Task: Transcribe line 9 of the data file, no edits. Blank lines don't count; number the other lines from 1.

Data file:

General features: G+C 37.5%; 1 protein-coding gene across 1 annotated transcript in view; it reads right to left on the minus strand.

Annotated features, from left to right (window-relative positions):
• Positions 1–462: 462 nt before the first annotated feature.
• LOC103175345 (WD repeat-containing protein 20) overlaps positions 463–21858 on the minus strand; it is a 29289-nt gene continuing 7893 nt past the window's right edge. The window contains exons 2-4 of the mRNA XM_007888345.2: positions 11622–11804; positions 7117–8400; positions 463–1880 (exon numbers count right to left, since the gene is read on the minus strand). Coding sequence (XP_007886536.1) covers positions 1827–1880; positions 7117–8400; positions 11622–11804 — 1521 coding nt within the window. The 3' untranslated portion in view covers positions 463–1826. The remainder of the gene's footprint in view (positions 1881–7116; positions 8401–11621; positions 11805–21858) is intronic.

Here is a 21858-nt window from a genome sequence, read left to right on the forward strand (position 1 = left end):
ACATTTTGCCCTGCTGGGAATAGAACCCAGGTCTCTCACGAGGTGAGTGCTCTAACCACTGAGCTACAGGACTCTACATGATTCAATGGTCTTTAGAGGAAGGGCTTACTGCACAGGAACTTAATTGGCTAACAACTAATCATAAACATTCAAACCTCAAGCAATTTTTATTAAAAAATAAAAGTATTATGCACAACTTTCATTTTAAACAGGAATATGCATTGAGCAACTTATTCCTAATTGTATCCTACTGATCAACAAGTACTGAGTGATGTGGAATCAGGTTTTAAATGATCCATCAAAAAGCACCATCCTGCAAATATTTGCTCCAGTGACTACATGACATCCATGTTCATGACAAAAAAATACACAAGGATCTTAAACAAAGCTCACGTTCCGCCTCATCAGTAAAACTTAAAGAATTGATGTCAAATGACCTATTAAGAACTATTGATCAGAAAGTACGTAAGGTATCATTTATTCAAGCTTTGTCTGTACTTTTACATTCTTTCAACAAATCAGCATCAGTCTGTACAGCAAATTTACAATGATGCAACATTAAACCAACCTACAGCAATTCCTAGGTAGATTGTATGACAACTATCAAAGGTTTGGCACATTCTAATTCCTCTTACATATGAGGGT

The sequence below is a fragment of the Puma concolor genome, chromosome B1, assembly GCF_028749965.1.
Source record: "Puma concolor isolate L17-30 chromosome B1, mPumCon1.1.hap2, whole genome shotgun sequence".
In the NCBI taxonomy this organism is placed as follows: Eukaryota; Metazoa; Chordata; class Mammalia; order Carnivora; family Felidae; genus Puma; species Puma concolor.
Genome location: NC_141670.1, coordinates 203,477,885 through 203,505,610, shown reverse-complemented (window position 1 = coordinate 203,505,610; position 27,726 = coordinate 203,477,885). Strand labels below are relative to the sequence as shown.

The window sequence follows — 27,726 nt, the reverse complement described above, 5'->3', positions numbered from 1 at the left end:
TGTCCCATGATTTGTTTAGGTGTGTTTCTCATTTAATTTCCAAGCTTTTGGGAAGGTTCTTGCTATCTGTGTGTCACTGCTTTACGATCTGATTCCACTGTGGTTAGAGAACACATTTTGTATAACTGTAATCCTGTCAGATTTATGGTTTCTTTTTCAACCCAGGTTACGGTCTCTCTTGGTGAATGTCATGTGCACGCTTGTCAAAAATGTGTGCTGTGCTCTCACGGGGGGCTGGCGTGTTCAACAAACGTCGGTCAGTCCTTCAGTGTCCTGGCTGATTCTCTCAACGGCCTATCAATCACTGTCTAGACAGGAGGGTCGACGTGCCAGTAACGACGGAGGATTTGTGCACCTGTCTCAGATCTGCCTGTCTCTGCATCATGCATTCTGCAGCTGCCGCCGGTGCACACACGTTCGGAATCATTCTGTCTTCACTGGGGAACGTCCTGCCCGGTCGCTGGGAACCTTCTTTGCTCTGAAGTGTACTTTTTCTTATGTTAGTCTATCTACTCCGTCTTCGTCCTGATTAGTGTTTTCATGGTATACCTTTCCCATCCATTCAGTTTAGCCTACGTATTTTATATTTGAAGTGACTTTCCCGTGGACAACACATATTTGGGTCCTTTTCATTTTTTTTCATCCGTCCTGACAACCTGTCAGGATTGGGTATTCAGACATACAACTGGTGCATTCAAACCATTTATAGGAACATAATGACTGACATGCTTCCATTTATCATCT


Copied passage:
In the NCBI taxonomy this organism is placed as follows: Eukaryota; Metazoa; Chordata; class Mammalia; order Carnivora; family Felidae; genus Puma; species Puma concolor.